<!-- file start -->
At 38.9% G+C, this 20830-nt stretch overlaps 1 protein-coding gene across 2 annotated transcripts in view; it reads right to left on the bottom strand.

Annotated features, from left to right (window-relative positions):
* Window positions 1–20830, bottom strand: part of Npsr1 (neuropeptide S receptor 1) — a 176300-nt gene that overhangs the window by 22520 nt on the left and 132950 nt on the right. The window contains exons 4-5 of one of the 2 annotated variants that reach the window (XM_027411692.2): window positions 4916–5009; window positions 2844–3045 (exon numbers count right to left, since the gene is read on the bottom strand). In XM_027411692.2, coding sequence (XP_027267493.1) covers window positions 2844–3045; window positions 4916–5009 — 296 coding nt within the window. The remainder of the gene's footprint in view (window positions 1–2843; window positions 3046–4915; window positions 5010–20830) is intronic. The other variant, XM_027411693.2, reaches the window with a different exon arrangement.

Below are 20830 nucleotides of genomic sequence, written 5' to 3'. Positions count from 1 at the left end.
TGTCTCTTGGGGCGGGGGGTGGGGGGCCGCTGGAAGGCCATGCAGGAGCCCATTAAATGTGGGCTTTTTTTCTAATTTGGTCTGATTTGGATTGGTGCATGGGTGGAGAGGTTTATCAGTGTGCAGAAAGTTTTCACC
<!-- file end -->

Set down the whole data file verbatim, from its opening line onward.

At 38.9% G+C, this 20830-nt stretch overlaps 1 protein-coding gene across 2 annotated transcripts in view; it reads right to left on the bottom strand.

Annotated features, from left to right (window-relative positions):
* Window positions 1–20830, bottom strand: part of Npsr1 (neuropeptide S receptor 1) — a 176300-nt gene that overhangs the window by 22520 nt on the left and 132950 nt on the right. The window contains exons 4-5 of one of the 2 annotated variants that reach the window (XM_027411692.2): window positions 4916–5009; window positions 2844–3045 (exon numbers count right to left, since the gene is read on the bottom strand). In XM_027411692.2, coding sequence (XP_027267493.1) covers window positions 2844–3045; window positions 4916–5009 — 296 coding nt within the window. The remainder of the gene's footprint in view (window positions 1–2843; window positions 3046–4915; window positions 5010–20830) is intronic. The other variant, XM_027411693.2, reaches the window with a different exon arrangement.

Below are 20830 nucleotides of genomic sequence, written 5' to 3'. Positions count from 1 at the left end.
TGTCTCTTGGGGCGGGGGGTGGGGGGCCGCTGGAAGGCCATGCAGGAGCCCATTAAATGTGGGCTTTTTTTCTAATTTGGTCTGATTTGGATTGGTGCATGGGTGGAGAGGTTTATCAGTGTGCAGAAAGTTTTCACC